Archive for the 'Tankless Water Heaters' Category

Troubleshooting a Hot Water Heater

Sep. 14th 2012

The hot water heater is a very important component of your home’s plumbing system. Not only is it one of the most expensive components, but it is the first to be missed when it malfunctions. These are a few of the most common problems that can occur and some tips for preventing them by performing scheduled maintenance.

The most troublesome issue experienced when you have any water heater is when the water comes out cold. On a gas heater, the pilot may have blown out. If it is an electric heater, its circuit breaker may have tripped. Once you reignite the pilot or reset the breaker, look into the reason before assuming the issue is resolved.
If your water heater takes too long to heat up, it may be that deposits have formed in the tank. Sediments in the tank will insulate it from the flame. Drain and flush the tank occasionally to remove sedimentary deposits.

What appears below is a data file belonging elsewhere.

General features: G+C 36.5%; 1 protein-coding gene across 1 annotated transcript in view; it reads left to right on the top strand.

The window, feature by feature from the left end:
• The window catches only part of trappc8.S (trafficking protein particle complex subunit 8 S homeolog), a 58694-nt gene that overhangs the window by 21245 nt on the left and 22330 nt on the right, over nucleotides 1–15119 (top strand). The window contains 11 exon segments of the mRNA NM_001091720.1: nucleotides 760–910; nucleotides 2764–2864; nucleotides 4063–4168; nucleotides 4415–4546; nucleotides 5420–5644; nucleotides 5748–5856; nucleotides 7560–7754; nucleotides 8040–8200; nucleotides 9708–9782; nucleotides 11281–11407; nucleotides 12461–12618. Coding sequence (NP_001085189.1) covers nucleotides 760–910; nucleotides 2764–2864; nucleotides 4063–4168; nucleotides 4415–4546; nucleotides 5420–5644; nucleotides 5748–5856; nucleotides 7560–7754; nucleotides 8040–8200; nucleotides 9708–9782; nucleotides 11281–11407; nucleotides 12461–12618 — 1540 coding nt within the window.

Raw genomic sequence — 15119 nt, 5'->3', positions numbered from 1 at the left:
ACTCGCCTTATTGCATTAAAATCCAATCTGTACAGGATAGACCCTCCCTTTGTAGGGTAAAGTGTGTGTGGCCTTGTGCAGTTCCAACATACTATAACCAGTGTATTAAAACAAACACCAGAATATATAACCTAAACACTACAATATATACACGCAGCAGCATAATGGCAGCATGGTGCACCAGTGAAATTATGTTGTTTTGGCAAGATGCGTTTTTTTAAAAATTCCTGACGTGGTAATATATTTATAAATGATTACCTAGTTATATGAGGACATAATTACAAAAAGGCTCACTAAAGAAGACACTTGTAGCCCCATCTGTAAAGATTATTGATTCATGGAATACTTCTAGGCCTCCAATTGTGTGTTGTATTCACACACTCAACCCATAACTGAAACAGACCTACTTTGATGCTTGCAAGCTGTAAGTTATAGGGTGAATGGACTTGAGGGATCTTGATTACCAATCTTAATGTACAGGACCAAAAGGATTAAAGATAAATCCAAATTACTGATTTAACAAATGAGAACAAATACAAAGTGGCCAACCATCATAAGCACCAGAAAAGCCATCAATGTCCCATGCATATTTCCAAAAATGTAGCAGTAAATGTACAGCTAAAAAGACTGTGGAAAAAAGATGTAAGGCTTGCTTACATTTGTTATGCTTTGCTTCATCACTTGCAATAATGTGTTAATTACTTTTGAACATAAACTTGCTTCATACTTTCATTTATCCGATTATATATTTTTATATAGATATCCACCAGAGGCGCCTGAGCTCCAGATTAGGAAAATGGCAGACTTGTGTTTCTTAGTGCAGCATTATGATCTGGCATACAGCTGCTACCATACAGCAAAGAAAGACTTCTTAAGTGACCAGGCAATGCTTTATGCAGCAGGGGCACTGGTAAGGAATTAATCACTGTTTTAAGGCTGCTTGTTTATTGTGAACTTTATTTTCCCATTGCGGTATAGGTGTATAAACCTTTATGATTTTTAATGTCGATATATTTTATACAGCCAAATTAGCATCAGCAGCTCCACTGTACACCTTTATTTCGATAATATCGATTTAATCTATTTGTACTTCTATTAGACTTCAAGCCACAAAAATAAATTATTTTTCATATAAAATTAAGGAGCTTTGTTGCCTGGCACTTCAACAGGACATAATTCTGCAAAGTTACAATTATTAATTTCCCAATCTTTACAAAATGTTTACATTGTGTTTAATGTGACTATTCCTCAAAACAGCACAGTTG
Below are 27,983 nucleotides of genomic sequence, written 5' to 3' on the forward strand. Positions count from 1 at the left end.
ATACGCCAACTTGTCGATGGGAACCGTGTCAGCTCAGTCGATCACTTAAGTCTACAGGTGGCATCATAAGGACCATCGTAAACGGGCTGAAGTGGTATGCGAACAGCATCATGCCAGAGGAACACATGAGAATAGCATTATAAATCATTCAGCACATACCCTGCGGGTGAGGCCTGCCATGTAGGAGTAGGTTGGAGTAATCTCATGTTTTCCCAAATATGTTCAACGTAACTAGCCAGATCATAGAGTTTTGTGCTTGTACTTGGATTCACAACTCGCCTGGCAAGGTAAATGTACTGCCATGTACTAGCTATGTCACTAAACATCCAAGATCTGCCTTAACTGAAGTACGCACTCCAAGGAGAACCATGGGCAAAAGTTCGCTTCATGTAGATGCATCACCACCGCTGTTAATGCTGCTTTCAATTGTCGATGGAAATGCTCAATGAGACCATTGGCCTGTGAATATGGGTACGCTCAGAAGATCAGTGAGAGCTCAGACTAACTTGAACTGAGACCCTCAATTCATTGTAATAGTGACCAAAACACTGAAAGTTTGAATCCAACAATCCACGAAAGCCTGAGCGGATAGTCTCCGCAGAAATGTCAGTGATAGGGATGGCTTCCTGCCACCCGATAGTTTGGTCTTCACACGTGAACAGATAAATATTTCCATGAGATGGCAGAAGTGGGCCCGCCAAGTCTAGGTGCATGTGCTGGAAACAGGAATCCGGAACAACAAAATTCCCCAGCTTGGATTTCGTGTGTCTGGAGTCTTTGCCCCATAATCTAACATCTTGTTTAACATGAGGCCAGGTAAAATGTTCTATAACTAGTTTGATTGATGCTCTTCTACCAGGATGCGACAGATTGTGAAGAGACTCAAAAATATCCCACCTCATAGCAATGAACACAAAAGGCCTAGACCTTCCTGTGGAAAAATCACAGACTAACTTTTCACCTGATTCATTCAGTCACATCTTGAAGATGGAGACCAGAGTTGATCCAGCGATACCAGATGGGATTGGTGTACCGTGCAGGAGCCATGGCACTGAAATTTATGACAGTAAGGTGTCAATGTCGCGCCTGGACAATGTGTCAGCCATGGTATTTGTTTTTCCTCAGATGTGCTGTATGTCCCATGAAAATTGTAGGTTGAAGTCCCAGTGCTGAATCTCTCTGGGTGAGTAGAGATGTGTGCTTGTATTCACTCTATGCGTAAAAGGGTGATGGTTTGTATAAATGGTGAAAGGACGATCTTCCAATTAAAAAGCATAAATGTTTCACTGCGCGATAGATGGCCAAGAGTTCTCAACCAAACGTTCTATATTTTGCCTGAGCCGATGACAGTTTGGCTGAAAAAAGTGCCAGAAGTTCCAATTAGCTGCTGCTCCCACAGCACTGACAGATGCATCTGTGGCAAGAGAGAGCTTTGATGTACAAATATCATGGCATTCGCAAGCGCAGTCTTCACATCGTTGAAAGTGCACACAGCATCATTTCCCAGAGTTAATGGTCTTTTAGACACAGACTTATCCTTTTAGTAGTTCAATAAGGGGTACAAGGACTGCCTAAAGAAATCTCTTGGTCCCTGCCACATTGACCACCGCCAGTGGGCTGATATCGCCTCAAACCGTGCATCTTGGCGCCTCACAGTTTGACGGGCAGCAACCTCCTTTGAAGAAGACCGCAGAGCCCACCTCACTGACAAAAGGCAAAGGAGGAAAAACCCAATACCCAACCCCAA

Reduce the rate of sediment buildup by lowering the water temperature and by softening household water. Set thermostat to 125°F. Temperatures below 120°F can allow the growth of unhealthy bacteria within the tank. Also, if sediment becomes too thick on the bottom of the tank, the tank bottom may overheat in a gas heater, causing the water at the bottom to boil. This may produce a funny popping or rumbling sound. Draining and flushing the tank occasionally will eliminate this issue.

If your tank is not big enough to provide enough hot water on demand, stagger showers throughout the day, or get a tank big enough to store 15 gallons for every member of the household. My 40-gallon tank only runs cold on the rare occasions when all four of us take baths or showers one after the other.